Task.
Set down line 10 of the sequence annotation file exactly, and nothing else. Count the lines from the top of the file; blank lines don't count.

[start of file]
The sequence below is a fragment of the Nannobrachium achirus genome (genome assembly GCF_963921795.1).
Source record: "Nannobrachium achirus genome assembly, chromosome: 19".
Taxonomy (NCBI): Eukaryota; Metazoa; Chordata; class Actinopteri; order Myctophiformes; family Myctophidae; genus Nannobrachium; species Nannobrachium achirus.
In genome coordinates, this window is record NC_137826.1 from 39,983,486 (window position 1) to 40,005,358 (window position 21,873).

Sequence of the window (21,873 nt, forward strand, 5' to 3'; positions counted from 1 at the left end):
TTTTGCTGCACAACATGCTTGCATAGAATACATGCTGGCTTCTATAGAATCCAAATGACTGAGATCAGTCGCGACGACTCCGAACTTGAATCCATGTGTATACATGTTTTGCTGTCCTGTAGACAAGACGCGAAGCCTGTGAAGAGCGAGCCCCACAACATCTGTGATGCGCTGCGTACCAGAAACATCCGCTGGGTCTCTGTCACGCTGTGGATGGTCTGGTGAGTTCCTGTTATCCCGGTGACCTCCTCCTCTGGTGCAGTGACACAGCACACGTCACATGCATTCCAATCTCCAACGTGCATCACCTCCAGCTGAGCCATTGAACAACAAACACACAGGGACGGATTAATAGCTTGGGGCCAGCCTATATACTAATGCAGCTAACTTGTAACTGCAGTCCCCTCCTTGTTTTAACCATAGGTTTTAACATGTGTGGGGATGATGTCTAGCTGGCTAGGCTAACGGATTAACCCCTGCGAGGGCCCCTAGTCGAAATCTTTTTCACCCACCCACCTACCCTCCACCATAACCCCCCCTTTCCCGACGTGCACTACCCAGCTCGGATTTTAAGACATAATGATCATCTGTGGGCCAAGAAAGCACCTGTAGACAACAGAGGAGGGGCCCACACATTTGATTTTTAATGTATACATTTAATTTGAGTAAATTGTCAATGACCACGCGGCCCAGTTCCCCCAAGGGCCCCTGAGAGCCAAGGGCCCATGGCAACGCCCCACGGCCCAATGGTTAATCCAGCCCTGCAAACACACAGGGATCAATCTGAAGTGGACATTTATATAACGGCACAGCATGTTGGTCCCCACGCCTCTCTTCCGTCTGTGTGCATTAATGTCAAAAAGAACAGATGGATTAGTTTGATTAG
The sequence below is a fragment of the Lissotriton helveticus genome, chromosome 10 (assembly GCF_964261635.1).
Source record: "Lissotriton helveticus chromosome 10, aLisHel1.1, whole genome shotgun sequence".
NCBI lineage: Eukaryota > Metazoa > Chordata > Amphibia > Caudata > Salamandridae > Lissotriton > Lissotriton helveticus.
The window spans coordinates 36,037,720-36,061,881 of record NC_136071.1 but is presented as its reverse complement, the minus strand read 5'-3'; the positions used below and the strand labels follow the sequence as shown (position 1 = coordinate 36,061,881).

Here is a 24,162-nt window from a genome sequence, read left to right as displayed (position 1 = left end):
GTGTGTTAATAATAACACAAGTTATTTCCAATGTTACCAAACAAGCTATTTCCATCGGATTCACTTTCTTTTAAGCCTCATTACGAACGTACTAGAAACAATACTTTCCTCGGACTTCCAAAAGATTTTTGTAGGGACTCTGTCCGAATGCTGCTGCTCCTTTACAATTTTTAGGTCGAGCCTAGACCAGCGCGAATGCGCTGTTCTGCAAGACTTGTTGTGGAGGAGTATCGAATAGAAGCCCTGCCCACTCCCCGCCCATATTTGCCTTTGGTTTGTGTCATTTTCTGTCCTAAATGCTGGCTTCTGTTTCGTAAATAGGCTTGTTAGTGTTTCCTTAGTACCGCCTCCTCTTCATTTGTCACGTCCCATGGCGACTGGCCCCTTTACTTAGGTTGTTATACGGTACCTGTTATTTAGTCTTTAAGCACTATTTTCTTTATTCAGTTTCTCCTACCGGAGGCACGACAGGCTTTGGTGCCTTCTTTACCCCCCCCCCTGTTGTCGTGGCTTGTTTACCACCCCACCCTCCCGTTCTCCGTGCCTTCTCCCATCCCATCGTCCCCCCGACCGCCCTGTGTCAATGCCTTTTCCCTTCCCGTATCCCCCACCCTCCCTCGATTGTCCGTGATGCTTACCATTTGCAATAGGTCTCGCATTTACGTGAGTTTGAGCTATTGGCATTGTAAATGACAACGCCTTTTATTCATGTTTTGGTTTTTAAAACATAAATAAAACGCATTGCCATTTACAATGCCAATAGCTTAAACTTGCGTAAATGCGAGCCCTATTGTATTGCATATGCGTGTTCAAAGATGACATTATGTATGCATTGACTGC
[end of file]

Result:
The window spans coordinates 36,037,720-36,061,881 of record NC_136071.1 but is presented as its reverse complement, the minus strand read 5'-3'; the positions used below and the strand labels follow the sequence as shown (position 1 = coordinate 36,061,881).